How Gruden is turning Carr into Gradkowski
Watching the 2018 Oakland Raiders as a long time Tampa Bay fan is a strange thing indeed. Now, cards on the table, I’m no fan of Jon Gruden. After winning Superbowl 37, Gruden exclaimed to a waiting Tampa crowd ‘You ain’t seen nothing yet Tampa’. Boy was he right. The offensive genius trotted out team after team who’s offense ranked in the bottom 10 offenses 4 years out of 7. The guru who’s offense was so complex that he had to get over the hill veteran after over the hill veteran to run his complex scheme. The same complex scheme that had the Z receiver motion, then the TE motion, then the Y receiver motion…all so the running back can run up the guy into the back of his lineman for 2 yards. Needless to say, I’m not a fan of Jon Gruden.
However I have attempted to watch the Oakland Raiders with an open mind this season. Perhaps what people say is right, maybe Gruden has picked up a lot of new ideas from his years in the broadcast booth. Perhaps the days of “Spider Y 2 Banana” were over. Unfortunately Raider fans, what I saw when I watched the Raiders seemed awfully familiar. The Buccaneers circa 2007 look super similar to the 2018 Raiders, but without the vast roster cutting that the Raiders have gone through this season. The most disturbing thing of all was how similar Derek Carr looked to Bruce Gradkowski in that season.
Bruce Gradkowski was drafted by the Buccaneers in 2006 in the sixth round. After Chris Simms ruptured his spleen in Week 5 of the 2006 season, Gradkowski was thrust into the lineup. Gradkowski was a quarterback of limited arm and the majority of his throws were completed within ten yards of the line of scrimmage. His poor arm hampered the Buccaneers on their way to a 4-12 record. Gradkowski made the most of his limited arm and had a 10 year career starting 20 games. The disturbing thing about the comparison to Derek Carr is the difference in pedigree and history in the league.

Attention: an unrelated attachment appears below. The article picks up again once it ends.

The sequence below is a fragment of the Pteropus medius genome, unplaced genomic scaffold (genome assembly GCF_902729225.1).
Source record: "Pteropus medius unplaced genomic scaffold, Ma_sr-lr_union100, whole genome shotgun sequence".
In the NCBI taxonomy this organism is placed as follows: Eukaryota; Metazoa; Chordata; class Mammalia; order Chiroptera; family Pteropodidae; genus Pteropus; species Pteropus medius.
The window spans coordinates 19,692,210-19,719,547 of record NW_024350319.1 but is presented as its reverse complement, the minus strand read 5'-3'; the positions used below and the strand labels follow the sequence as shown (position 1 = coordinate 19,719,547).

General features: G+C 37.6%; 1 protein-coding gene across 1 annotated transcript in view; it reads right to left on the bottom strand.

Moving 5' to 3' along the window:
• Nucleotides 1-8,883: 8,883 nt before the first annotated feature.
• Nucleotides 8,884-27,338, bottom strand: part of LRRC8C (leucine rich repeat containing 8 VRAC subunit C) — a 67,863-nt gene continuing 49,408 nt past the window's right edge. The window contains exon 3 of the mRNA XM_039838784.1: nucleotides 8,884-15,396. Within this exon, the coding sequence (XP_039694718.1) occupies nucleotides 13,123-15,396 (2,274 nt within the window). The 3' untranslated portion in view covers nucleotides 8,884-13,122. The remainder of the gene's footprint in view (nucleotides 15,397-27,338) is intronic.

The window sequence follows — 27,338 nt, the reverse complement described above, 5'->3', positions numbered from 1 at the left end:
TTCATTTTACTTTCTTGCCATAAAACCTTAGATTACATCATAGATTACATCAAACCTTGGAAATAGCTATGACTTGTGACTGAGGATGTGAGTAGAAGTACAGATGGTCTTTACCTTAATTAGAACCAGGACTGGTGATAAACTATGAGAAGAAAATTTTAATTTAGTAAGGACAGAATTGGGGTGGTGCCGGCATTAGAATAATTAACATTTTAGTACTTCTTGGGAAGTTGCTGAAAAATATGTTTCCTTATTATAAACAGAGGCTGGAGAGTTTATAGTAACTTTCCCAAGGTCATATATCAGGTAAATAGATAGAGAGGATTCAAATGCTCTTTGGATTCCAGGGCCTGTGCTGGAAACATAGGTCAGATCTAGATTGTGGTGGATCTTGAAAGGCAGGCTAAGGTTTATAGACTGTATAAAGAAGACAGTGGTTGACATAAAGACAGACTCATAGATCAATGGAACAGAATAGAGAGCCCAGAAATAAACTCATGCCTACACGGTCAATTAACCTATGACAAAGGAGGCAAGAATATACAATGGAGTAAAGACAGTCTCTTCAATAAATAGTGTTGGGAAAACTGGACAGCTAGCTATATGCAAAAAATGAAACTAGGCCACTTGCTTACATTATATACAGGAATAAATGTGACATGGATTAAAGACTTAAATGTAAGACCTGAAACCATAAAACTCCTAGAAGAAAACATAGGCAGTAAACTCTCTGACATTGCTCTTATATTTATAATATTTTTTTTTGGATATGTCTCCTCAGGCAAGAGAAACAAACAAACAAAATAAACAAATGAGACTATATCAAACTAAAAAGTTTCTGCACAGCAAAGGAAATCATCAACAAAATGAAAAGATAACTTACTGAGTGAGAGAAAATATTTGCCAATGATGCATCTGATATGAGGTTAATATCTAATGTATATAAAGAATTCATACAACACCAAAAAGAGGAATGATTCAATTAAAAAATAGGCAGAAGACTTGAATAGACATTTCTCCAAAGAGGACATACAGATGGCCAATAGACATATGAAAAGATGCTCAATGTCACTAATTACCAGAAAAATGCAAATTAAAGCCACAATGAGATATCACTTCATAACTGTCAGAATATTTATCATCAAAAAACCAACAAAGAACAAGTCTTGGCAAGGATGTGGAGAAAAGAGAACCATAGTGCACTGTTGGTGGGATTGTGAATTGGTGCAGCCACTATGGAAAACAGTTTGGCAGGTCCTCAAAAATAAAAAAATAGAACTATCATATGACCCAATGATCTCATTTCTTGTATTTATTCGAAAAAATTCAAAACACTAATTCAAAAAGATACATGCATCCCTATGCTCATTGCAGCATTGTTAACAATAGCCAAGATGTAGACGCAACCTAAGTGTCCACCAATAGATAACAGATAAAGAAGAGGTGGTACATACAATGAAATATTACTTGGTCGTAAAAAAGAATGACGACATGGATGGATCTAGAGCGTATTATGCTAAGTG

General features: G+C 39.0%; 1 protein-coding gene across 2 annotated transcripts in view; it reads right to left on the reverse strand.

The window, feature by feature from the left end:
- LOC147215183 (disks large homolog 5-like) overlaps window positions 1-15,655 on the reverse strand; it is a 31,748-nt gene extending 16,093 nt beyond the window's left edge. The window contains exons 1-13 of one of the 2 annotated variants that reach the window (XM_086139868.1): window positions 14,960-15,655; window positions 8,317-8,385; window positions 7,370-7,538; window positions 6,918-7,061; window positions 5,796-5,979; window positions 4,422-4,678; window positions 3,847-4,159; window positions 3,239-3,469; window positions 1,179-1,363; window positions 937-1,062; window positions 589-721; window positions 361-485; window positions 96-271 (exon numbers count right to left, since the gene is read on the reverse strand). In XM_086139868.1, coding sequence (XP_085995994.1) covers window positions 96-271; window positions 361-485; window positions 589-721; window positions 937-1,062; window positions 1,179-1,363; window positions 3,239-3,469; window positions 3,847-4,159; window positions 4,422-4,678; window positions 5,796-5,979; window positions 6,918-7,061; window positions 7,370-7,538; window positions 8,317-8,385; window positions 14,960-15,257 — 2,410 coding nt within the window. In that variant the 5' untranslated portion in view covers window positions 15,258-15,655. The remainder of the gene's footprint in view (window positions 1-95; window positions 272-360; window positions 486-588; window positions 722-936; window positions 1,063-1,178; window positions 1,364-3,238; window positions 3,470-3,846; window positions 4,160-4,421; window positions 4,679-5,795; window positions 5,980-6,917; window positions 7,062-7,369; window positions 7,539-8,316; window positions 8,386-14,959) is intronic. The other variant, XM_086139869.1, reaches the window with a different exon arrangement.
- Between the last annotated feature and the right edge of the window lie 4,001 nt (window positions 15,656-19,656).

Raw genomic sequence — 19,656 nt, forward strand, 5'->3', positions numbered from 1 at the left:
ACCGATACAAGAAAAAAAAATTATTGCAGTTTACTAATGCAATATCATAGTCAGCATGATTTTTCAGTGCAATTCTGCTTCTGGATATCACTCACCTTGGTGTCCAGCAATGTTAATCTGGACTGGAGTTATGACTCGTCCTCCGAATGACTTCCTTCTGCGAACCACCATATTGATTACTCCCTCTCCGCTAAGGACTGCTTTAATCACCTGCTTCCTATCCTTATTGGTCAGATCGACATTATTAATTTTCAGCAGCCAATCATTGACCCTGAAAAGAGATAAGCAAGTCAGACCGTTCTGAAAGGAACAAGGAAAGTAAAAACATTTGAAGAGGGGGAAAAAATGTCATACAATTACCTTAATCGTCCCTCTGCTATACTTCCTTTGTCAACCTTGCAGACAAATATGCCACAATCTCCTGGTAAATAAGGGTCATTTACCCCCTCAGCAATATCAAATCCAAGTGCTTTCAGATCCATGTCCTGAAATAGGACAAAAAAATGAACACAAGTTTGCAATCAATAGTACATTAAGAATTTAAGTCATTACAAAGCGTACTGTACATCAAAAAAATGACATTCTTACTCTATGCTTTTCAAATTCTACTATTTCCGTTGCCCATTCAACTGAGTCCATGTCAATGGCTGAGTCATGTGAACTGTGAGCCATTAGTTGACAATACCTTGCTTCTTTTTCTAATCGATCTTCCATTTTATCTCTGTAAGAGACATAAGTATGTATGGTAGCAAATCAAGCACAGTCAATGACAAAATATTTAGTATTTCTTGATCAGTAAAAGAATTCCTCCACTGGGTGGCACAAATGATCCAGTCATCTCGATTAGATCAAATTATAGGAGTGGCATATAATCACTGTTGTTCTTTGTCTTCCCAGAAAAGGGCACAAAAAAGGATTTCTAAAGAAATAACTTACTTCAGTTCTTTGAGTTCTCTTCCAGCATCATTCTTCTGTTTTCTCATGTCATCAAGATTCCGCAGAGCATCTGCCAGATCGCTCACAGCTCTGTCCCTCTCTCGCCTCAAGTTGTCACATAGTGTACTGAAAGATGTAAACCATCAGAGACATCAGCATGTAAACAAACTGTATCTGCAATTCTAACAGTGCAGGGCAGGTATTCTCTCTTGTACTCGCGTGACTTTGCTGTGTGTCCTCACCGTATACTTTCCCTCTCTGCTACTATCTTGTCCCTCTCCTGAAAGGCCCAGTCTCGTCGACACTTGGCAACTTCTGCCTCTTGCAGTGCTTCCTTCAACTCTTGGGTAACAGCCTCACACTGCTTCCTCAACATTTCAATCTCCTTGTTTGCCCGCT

Prior to this season Derek Carr was perceived as one of the best young quarterbacks in the league. During the 2016 season the Oakland Raiders were a Derek Carr broken leg away from a true Superbowl run. I like to try and back up what I say with some stats and the ‘next generation’ stats showing where Derek Carr completes his passes has been very helpful in illustrating this point.
During the 2018 season the number of down field completions that that Carr has has reduced almost every single game. In weeks 11 and 12 Carr threw for under 200 yards in each game. Looking at the next generation stats during these two games he only had 3 completions over 10 yards. These stats have backed up what I’ve seen watching the Raiders over the past couple of weeks. The Raiders offense is conservative to a fault, almost married to west coast concepts that haven’t really evolved. The good modern offenses are doing all sorts of innovative things that build upon the things that Bill Walsh installed that watching the Raiders seems like watching a relic of an offense…like from 2006 or something.
I’d have loved to have found some of the next gen stats for Bruce Gradkowskis run in Tampa, however those stats were not available. You’ll have to trust my memory of what Bruce Gradkowski was like in the Pewter and Red. Also its not definite that this regression from Derek Carr is simply Grudens doing. However we’ve seen some on field animosity between the two on the field already this season. I’m also not a fan of Jon Gruden, my knowledge of play design and offensive strategy has increased significantly since 2006, mostly the difference between playing in the British universities league and coaching in the British universities league, so take what I’m saying with a pinch of salt Raiders fans.
However, the Raiders look awfully familiar to me.